Clearly, the desired departure point is that the same information is available to both parties. If you want to simplify the application and acceptance process, you must include smart data sources. In the U.S., for example, we as RGA have developed data supported underwriting tools which enable our clients to get a better and quicker understanding of mortality, longevity and persistence of the life policy. Therefore we use multiple data points to map the “risks”.
The privacy debate has demonstrated that transparency is important to the consumer, and you can capitalise on this by explicitly asking for insights into certain data. This can include health data from running apps such as Strava or Runkeeper, for example. Agreeing to jointly share data with your customer means a fair deal for both parties. The customer then has a choice: either complete a questionnaire, possibly including a medical examination, or answer just a few questions and share data sources under certain conditions. In this way you’ll build mutual trust and collate better information. It’s a good thing too, because so much more is possible. Consider how consumers apply for car insurance in the U.K. It’s really high-tech, thanks to a black box that knows exactly how you drive. And everyone already carries tomorrow’s black box around with them: the iPhone!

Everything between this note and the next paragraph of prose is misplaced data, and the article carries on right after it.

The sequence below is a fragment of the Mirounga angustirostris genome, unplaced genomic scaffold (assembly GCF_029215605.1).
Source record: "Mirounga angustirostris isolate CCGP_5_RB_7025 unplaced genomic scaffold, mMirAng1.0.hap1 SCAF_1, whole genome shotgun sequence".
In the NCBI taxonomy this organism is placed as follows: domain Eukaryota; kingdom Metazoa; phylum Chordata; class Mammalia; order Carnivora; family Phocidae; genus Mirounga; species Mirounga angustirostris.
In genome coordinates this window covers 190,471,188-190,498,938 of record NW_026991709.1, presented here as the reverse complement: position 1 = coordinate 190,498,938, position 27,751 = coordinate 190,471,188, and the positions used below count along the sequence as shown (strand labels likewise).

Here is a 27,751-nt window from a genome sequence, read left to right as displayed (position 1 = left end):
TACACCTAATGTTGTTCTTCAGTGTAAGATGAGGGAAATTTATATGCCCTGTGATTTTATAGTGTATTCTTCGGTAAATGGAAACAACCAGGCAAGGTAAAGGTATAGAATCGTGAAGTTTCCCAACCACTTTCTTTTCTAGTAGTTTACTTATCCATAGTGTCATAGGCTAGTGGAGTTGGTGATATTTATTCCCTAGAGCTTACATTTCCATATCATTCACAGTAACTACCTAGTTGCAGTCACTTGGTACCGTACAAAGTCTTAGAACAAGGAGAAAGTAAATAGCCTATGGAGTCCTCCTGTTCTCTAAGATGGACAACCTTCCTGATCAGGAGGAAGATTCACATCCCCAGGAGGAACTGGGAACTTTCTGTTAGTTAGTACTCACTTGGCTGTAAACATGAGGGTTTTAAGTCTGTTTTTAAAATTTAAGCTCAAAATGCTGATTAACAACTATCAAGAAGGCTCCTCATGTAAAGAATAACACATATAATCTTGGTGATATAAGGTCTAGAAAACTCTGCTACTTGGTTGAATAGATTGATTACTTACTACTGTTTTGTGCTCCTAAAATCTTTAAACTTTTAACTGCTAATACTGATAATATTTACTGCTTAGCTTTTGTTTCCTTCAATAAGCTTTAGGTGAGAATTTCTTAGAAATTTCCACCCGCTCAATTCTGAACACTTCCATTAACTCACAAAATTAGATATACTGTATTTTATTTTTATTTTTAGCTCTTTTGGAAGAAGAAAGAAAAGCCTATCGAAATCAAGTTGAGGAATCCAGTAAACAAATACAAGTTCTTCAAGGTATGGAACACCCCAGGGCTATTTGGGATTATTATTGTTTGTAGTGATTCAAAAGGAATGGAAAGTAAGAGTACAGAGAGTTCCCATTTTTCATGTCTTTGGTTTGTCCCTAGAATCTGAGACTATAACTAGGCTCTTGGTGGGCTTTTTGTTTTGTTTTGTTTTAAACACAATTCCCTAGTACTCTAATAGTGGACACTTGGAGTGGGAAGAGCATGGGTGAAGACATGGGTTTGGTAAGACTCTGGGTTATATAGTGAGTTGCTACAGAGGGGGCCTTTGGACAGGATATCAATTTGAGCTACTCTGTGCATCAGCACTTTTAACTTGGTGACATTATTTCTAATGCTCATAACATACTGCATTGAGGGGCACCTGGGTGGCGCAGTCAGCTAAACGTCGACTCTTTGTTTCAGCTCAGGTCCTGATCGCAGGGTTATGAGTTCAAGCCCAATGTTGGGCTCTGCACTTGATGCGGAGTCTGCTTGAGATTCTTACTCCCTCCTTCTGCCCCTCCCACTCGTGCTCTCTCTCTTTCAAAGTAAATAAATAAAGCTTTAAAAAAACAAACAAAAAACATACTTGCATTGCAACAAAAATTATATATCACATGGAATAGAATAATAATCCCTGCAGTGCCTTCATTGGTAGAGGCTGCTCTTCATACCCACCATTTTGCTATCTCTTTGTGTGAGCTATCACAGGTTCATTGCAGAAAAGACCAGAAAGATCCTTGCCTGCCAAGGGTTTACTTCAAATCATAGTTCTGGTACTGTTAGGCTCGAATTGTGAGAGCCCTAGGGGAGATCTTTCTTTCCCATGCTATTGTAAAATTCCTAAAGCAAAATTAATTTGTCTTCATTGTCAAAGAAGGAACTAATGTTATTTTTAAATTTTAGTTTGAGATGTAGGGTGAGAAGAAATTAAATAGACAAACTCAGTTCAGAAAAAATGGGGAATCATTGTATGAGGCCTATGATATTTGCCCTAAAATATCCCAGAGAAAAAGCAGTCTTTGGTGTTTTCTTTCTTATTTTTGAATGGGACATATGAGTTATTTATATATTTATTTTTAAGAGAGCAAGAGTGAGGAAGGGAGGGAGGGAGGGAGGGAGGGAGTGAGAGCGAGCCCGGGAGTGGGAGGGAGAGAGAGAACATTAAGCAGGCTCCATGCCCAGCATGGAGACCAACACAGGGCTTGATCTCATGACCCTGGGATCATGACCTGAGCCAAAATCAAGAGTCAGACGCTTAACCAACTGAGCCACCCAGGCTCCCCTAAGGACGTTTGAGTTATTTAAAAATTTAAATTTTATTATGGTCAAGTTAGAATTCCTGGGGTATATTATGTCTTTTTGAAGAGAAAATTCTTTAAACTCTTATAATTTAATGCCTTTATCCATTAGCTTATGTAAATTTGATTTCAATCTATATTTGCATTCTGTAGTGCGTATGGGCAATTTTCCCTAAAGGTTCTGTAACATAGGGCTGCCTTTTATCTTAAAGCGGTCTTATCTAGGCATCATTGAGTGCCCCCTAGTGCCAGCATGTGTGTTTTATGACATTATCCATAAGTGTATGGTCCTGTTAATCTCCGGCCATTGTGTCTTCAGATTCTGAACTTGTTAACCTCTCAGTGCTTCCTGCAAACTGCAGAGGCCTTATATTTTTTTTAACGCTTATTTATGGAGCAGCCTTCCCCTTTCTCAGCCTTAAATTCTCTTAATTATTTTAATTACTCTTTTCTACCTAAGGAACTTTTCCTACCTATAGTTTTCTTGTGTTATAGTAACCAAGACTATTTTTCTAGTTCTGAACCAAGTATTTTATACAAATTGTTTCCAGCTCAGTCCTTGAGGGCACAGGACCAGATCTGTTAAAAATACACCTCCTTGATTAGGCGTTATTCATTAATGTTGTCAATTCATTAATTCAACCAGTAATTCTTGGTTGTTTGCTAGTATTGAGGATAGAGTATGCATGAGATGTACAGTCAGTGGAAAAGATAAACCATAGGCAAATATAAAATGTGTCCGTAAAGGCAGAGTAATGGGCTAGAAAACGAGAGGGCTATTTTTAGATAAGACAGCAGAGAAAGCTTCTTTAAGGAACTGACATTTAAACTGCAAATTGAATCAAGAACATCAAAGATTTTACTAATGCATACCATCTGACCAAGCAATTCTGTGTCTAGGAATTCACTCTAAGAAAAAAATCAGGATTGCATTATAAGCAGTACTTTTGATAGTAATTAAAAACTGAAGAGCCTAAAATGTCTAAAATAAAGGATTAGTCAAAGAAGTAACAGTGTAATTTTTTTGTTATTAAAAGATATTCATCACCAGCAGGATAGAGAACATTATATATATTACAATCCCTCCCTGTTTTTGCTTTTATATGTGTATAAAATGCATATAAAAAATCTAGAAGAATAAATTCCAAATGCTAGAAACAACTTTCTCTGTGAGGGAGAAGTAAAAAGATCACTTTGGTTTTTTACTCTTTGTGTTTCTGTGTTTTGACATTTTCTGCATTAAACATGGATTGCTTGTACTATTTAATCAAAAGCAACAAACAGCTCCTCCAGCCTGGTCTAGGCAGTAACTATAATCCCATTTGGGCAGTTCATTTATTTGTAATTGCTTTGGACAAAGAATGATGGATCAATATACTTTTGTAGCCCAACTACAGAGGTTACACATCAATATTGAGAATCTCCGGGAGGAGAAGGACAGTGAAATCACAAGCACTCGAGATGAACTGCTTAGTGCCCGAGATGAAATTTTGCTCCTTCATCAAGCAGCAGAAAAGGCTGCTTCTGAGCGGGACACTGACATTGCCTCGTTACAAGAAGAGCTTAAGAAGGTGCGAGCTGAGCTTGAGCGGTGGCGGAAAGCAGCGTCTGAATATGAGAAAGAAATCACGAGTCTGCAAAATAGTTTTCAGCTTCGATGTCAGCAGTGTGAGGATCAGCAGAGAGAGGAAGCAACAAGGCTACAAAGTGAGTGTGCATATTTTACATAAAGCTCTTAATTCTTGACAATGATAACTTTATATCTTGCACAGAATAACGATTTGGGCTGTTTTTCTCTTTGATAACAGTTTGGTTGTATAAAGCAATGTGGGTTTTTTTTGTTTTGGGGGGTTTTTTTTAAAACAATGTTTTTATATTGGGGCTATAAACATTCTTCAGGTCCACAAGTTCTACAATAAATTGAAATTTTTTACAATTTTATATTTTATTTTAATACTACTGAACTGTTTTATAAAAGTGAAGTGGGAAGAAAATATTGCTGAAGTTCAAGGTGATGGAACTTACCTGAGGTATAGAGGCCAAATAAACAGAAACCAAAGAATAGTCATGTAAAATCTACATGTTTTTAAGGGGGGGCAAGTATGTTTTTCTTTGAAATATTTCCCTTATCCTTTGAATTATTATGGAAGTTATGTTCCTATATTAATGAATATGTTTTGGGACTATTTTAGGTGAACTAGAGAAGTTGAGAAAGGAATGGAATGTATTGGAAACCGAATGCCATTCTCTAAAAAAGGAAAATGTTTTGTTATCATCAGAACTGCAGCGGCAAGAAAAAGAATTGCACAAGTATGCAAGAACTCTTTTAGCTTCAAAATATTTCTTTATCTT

Another smart way of dealing with data is to create communities that positively influence behaviour. Take the Vitality programme from health- and life-insurance company Discovery, which is available in South Africa and the U.K. People who participate in sports and eat healthily qualify for discounts at gyms, medical check-ups, and train and air travel. It’s all made possible by partners. And it works: consumers seem prepared to trade in some of their privacy for financial gain.
Programmes like these help you learn more about your customers, allowing you to make the necessary adjustments to your products. Used wisely, data can not only change your process, it can also change the products in your life cycle. Consumers get more than just the same standard insurance policy for life; they get one that automatically adjusts to the phases of their life. It makes insurance much more personal. In the future, insurers will offer millions of individual solutions for just as many individuals, each with his or her own behavioural and health characteristics. The trend is shifting from N = many to N = 1, as we see in the healthcare sector with targeted medicine.